A week in the life of an English Lit student

Goodness doesn’t time fly – it feels like only yesterday you were all avidly reading my last blog entry, and here I am serving up another one.  But the high aerial velocity of time also means that most of you will have heard back from nearly all your university choices by now, and that is scary.  It’s scary because it means the actual decision of a first choice begins lurking in the corner of the room and coughing menacingly.  No doubt you have heard so many English course details your ears now spontaneously bleed upon hearing the words “contact hours”, so this month I thought I would try and give you a snapshot of my extra-curricular life at York.


Rosy-fingered Dawn shoves her fist between my curtains and says “Oi get up” in a gruff, Ray Winston-esque voice.  I potter around reading for my seminars and lectures that week, until at about 1pm I start getting concerned about my radio show, Saturated Facts, that evening.  I cycle to the library, meet co-host Sacha by the Encyclopaedia Britannicas and collect the one with this week’s letter in it.  We spend the next five hours chatting and fact hunting at a leisurely pace until 6pm approaches and we rush to the University Radio York (URY) studio.  The show happens and I get scared of all the buttons at the end so manage to mess up playing the news – oops!  I go home, cook and relax with housemates for a bit, then try and squeeze some more reading in before bed.

URY studio – you can’t even see all the buttons in this shot!


I wake to the shrill cry of my alarm clock, knowing that I will definitely have to rush everything to make it to my 9am Camus seminar, but still lying in bed for just five more minutes.  I rush, and just about make it in time, panting and wheezing.  After talking about Camus and Absurdism for two hours I spend the day having an existential crisis, until at 6.30 it is time for a Shambles rehearsal.  The Shambles is the improvised comedy troupe of which I am part, and is an element of York Comedy Society.  This is the group I went up to the Edinburgh Fringe Festival with last summer; ComedySoc takes up two shows, a sketch show and The Shambles Improvised Comedy, and I had the most incredible month up in Scotland being a part of that.  Audiences actually paid to see us, and we had a number of four and five star reviews.  These are the sort of extra-curricular experiences it’s easy to forget about – societies often offer trips and opportunities during holidays too.  After two hours of silliness and laughter, The Shambles rehearsal ends and we all head home (or go for a drink depending on who has some free time).  End the day reading, as always.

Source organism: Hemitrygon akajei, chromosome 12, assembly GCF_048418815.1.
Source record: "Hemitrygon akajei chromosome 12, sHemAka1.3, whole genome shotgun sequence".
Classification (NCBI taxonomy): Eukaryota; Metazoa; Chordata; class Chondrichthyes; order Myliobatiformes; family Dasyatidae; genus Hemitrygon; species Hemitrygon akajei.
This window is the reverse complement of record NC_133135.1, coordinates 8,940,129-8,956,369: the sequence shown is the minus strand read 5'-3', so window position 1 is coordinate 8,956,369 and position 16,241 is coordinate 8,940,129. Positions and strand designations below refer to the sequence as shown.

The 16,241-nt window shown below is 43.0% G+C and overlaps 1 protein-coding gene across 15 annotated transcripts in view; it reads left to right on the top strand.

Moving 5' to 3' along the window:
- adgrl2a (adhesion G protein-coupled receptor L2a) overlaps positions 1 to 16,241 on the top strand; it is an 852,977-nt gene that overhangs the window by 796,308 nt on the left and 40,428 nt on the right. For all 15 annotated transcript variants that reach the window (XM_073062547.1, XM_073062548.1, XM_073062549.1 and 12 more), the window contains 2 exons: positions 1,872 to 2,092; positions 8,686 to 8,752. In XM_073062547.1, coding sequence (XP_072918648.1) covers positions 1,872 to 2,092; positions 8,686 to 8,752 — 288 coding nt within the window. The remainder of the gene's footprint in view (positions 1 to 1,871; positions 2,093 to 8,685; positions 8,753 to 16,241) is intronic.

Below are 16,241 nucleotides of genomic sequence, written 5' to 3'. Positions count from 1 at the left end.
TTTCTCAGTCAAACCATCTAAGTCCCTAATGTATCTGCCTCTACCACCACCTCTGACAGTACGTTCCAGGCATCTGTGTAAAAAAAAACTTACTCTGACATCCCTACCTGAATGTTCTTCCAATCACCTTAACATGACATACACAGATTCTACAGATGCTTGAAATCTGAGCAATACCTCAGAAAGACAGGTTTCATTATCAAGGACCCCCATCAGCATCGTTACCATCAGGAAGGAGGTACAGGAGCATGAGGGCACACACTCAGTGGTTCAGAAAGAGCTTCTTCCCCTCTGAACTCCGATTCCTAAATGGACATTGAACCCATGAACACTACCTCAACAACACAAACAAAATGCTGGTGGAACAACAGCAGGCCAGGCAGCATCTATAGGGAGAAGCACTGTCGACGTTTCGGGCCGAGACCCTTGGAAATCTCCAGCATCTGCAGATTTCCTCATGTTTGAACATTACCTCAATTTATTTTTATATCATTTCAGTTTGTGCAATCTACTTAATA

The Shambles at the end of the Edinburgh Fringe 2015


Lectures happen, and then I have a gap until 6.30.  Last year this was filled with my LFA class as I discussed in my last blog, but this term I have stopped doing that, so I usually try and get a bit of work done in that time instead.  Then at 6.30 it’s time to set up for the ComedySoc show that week.  We put something on every week, be it improv, stand up, a sketch show, or a panel show, which provides huge numbers of opportunities to our members.  I am often performing, but if not I just sit back at 8 o’clock and enjoy the show.  Then afterwards we go and sit in a campus bar and chat until we all remember to go home.


More lectures and reading for the next day’s seminars, but I sometimes play tennis in the afternoons and then at 6.30 it is Open Improv (ComedySoc’s workshop for anyone to try improvised comedy in a low-pressure environment).  Afterwards, home for a cup of tea and reading.


By Jove!  It’s actually happened!  My one free day of the week!  No regular commitments here, just 24 hours of sweet, sweet idleness… except it’s not, because I have a seminar, and then have to try and fit in all the jobs that have a nasty habit of building up over time, like washing clothes, tidying, writing blogs, etc.  Not to mention all the one off things that sometimes turn up, like meeting friends, going to parties, auditioning and rehearsing for plays and going shopping.  And these can happen on any day!  I could be an Olympic cyclist with all the scurrying back and forth from uni that I do.

Cycle to uni for societies and you too could have legs like Chris Hoy


ComedySoc committee happens on Saturday, so we discuss last week’s show and plan the next one, along with anything else occupying the society.  Then after that it’s the writer’s workshop, where people bring the sketches they’ve written that week to be read out and chatted about.  Since I’m a terribly lazy person I rarely have more sketches to show, but I enjoy just attending to laugh and give feedback.


Finally, Sunday plays host to the stand up workshop in the afternoon, which is always good fun and very supportive.  So there you have it: one week in the life of Lewis, and despite the slight bursting around the seams I don’t regret doing any of it. York just has so much to offer those who look for it, and I can’t think of anything that makes my life more rewarding right now than the fact that I can fill a whole blog with the silly things I do beyond my degree.  Come to York, get involved, have fun.  It’s as easy as that.

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Lewis is a 2nd year English Literature student, who uses the rare moments between books to gallivant around on stage performing improvised comedy. He spends far too much time trying to keep up with the news, but still manages to be a full-time guardian of two cacti.

One thought on “A week in the life of an English Lit student”

  1. Living proof that potential Lit students do actually read the blogs – awesome stuff 👌enlightening insight into the vagaries of student life.

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